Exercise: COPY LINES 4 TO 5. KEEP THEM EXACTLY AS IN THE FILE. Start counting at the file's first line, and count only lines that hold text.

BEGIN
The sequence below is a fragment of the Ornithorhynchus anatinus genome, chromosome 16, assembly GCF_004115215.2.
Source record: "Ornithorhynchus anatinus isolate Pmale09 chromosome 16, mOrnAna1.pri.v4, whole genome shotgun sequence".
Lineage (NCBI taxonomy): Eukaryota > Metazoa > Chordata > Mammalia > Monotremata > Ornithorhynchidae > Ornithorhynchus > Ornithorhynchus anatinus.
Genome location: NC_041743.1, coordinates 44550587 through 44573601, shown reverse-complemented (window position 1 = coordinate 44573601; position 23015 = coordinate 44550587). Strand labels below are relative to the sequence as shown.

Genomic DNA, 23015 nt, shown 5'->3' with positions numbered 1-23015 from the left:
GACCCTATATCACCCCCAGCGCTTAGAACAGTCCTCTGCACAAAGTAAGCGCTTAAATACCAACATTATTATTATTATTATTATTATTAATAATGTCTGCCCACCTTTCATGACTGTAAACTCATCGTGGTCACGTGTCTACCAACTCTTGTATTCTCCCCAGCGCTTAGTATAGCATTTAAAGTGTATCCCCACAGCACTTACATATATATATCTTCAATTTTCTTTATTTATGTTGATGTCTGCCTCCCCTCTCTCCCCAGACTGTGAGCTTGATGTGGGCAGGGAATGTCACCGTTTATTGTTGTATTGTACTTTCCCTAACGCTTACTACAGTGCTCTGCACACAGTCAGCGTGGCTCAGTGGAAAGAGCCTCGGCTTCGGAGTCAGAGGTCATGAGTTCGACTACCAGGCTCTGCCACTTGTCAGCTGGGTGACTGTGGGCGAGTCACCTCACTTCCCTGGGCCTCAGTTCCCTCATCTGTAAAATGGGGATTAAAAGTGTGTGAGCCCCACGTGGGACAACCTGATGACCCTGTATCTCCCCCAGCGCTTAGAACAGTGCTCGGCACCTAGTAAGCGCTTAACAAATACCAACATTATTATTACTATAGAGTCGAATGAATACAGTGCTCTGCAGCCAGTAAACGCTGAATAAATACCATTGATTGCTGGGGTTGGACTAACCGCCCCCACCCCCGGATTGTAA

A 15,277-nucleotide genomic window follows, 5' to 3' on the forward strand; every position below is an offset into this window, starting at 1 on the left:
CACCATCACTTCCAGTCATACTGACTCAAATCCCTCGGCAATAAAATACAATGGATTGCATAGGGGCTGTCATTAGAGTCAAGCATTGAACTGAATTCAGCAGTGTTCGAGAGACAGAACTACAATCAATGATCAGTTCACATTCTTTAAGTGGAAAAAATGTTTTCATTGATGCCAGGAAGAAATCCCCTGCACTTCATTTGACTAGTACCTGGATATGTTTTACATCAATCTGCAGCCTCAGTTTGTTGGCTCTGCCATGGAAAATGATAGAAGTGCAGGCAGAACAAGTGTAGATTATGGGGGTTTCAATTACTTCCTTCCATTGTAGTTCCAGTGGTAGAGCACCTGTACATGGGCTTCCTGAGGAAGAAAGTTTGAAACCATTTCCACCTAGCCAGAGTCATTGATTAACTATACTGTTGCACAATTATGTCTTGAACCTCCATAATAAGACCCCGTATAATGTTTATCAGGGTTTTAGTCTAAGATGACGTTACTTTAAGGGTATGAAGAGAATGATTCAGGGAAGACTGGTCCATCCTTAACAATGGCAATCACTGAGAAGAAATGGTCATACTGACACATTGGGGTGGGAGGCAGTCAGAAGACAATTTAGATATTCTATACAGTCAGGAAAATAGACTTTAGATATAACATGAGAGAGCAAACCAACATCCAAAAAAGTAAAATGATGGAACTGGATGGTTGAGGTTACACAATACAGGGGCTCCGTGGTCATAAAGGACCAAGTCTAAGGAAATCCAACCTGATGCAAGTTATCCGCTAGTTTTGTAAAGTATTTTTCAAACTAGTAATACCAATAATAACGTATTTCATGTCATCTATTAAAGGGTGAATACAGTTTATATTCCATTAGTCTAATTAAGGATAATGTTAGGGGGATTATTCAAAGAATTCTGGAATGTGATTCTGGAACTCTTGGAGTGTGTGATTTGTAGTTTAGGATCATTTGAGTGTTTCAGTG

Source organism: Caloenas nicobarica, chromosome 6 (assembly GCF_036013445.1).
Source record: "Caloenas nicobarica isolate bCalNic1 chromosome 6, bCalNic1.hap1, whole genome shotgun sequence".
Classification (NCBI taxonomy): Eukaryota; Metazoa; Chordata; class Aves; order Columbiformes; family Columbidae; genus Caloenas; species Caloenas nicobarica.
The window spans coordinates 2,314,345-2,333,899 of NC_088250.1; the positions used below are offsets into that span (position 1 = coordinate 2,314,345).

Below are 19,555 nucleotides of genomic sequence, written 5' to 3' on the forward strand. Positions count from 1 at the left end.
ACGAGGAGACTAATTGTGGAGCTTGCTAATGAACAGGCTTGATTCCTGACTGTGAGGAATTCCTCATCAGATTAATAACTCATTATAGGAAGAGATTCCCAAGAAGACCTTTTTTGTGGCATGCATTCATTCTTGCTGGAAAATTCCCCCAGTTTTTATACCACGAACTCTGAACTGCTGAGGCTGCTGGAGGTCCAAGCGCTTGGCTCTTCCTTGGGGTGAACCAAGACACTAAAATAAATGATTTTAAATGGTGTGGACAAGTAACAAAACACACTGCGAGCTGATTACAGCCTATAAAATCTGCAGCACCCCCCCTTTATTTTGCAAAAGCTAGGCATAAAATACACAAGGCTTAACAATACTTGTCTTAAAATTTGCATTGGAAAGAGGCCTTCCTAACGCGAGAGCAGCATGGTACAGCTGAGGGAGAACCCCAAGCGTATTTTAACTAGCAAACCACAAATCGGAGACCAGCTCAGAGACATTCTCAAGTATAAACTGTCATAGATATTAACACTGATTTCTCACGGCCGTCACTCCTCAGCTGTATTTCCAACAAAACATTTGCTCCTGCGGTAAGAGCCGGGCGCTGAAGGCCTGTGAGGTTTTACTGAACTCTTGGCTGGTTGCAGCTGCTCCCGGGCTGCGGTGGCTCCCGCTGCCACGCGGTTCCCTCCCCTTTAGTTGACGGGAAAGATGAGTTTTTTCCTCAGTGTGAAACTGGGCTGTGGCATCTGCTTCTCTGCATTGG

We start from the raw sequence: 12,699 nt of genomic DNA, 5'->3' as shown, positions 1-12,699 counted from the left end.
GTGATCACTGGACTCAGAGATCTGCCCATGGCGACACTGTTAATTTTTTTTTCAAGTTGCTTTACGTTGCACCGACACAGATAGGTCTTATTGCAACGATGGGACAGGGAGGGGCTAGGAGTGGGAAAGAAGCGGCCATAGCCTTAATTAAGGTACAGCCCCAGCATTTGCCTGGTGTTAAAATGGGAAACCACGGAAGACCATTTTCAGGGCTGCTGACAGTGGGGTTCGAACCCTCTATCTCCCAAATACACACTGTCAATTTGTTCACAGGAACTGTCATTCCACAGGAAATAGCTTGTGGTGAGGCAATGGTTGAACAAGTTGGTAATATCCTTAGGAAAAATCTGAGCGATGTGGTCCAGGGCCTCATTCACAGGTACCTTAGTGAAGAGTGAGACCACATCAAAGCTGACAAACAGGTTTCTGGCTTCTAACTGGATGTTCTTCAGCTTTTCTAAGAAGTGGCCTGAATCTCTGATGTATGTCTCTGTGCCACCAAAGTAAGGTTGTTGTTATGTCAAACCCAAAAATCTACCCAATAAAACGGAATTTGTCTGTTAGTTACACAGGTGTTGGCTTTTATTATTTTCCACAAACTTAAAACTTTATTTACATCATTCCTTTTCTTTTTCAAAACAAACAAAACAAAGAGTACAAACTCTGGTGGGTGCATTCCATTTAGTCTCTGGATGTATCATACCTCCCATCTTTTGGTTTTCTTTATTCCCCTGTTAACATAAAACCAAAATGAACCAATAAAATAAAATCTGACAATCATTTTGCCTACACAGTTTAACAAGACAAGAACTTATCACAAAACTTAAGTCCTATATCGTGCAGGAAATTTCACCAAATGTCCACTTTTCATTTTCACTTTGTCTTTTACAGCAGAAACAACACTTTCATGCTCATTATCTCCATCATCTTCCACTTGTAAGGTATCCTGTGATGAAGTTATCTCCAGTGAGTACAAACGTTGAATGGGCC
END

Genome location: NC_041743.1, coordinates 44550587 through 44573601, shown reverse-complemented (window position 1 = coordinate 44573601; position 23015 = coordinate 44550587). Strand labels below are relative to the sequence as shown.

Genomic DNA, 23015 nt, shown 5'->3' with positions numbered 1-23015 from the left: